Men dominate the design industry. I took a look at 27 design and engineering consulting firms with public information about their teams. Here’s what I found:
Taking a closer look at those numbers shows how rare it is to be a woman in a design or engineering role at a consultancy:
110 Women in Design or Engineering (including UX/UI)
18 Women Industrial Designers
16 Women Mechanical Engineers
That’s just 34 women across 27 companies in roles that are focused on physical product design. Several smaller consultancies didn’t have a single woman in a design or engineering role.
Design and engineering consultancies create products for a global market, but the teams themselves rarely have diversity that reflects global perspectives.
The impact of having such a limited set of voices in the rooms where design decisions are made has far reaching implications. We’ll look at a few examples of how these missing perspectives lead to design “solutions” that create unexpected negative consequences for many, and shortchange us all.
Seat belts are less safe for women
A lot less safe.
When safety regulations were originally imposed on automakers in the 1960s regulators wanted to require the use of two crash test dummies, a 95 percentile male and a 5 percentile female meaning that only 5% of men were larger than and 5% of women were smaller than the crash test dummies. Automakers pushed back on regulators until the requirement was reduced to a single crash test dummy, a 50 percentile male (the average man).
Female drivers are 47% more likely to be seriously injured in a car crash.
This is starting to shift — in 2011, the first female crash test dummies were required in safety testing — but we are still building on 50 years of dangerous design practices for automobiles.
Medicine is also less safe for women
“Most biomedical and clinical research has been based on the assumption that the male can serve as representative of the species. This has been in spite of increasing awareness … [that] women and men differ in their susceptibility to and risk for many medical conditions, and they respond differently to drugs and other interventions. The close of the previous decade saw 8 out of 10 prescription drugs withdrawn from the U.S. market because they cause statistically greater health risks for women .”
— Viviana Simone, Science (June 2005)
Clearly, the lack of women as test subjects and target demographics have dangerous consequences. I began to wonder about repercussions that were less dangerous but nonetheless have a ripple effect on culture and careers.
Is your office too cold?
If you work an office in the U.S., you’ve probably noticed that women often find that they’re too cold, while men report being perfectly comfortable.
This is because the algorithms that dictate temperature regulation in many office buildings were designed in the 1960s for a 154 pound male. Women, who typically have smaller frames and less muscle mass, naturally feel a bit colder than men do. This, along with faulty climate control systems, leads to many women feeling uncomfortably cold at the office.
The effects of temperature go beyond comfort and have a measurable impact on performance. A 2004 Cornell Study found “that when ambient office temperature [was] increased from 68 degrees to 77 degrees Fahrenheit, typing errors fell by 44 percent and typing productivity increased by 150%”.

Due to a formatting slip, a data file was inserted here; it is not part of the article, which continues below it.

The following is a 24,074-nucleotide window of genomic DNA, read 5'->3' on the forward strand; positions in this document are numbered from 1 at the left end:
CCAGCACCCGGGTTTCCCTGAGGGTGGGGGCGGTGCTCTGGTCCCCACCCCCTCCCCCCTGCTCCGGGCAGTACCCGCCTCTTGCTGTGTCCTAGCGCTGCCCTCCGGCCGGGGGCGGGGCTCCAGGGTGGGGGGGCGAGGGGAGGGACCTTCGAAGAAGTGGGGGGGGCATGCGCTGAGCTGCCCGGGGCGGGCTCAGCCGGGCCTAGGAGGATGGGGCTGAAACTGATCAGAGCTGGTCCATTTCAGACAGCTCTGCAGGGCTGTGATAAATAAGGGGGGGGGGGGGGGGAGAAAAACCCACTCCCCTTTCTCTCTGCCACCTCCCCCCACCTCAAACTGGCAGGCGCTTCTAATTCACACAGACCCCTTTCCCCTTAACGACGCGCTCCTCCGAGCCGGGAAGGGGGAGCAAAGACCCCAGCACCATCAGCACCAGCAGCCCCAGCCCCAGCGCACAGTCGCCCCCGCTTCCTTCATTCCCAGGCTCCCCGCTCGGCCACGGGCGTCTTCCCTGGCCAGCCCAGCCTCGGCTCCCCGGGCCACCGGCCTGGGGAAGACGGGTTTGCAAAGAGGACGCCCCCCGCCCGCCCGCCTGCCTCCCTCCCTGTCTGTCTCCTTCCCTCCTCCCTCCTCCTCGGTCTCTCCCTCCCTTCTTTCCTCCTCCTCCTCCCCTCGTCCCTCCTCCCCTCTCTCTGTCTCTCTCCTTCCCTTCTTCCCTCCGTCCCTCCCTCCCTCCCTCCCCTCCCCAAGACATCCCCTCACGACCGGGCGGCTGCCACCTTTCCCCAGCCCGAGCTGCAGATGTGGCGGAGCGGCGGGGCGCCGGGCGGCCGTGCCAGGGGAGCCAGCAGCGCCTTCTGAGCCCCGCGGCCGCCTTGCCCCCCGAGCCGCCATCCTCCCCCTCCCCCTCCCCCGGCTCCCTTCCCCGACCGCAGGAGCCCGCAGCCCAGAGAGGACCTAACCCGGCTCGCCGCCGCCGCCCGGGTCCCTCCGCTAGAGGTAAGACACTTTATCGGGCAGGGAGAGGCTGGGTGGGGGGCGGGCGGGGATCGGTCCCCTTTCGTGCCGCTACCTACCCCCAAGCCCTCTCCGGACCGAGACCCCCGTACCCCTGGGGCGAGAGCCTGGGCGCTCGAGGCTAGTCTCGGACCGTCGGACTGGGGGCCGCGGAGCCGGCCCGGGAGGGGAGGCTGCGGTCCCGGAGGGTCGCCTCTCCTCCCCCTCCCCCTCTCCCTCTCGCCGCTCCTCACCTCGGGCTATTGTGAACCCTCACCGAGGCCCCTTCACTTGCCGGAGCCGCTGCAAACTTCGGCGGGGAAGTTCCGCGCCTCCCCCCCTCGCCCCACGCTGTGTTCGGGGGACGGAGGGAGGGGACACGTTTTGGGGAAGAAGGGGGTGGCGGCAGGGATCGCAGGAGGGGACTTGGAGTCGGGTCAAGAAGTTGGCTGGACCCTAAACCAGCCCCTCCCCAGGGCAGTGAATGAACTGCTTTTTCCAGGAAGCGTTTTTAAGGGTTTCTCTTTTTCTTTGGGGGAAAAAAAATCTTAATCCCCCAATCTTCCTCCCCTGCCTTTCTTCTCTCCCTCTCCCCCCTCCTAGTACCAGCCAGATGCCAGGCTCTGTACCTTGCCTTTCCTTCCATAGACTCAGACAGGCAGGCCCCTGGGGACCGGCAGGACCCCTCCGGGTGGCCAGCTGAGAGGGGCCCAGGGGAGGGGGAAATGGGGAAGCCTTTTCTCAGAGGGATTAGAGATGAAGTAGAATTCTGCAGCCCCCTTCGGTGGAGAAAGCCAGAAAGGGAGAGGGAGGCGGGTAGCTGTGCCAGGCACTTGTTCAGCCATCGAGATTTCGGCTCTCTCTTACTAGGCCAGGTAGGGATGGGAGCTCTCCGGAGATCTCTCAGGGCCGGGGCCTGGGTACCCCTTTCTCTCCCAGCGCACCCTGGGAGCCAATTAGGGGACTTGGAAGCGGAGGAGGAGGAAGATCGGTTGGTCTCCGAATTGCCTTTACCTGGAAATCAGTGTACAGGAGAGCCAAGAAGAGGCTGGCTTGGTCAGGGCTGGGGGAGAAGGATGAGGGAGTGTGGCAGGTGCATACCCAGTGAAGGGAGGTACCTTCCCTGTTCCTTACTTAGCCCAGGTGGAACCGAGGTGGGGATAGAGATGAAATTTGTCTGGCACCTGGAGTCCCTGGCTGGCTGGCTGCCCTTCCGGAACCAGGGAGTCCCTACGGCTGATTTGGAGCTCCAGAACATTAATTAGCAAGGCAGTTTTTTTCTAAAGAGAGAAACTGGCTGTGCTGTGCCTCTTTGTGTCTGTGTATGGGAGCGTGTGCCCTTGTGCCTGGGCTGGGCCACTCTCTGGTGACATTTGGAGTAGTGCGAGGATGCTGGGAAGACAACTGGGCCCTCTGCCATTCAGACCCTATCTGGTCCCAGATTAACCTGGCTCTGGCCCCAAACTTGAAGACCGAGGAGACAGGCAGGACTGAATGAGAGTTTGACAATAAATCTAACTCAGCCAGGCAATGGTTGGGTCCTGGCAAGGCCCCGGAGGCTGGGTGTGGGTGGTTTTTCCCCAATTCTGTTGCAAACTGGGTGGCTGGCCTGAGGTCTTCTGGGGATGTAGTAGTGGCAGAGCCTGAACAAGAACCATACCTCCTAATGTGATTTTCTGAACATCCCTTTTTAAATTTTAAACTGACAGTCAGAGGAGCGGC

Women in the U.S. on average make 78 cents to every dollar their male counterparts make. There are many factors that contribute to the pay gap but it seems the unintended effect of workplace climates designed for men’s comfort could be a piece of the puzzle.
The Design of Tools
Women are stereotypically considered less “handy” than men. You’ll see fewer women than men in a shop or on a job site, and fewer women own power tools themselves. Building/fixing things in general has culturally and historically been considered “men’s work”. So when a designer approaches creating a new power tool it’s likely that the target demographic is men, rather than a more inclusive concept like “everyone who wants or needs to build something”.
So it’s no surprise that tools are often designed in a way that’s more difficult for women to use.
The sawzall pictured above left looks comfortable for the man to use but when I hold the same tool it’s far less ergonomic.
Could the stereotype that women are less “handy” be accidentally designed into the very tools of the trade, extending bias to a functional level and creating a damaging feedback loop?
I actually had a lot of trouble finding images of women using power tools. The above picture is of me holding the sawzall because I couldn’t find a picture of a woman holding one. When searching for images of women holding tools this is typically the type of image that popped up:
This isn’t true across all brands however. When I Googled “using makita” (without the prompt of “women using X”) images of women using their tools popped up.
Makita is one of my favorite tool companies. Their drill pictured above is smaller and lighter but still has a ton of power. It’s easier to hold and causes less fatigue, which is a benefit for a woman or a man that makes their living by the tools they use getting lugged around a jobsite all day.
It’s not pink. It’s not branded “for women”. It’s not light duty. It’s a tool that’s designed well for everyone and so meets the needs of a broader audience.
What would the world be like if it were designed by women?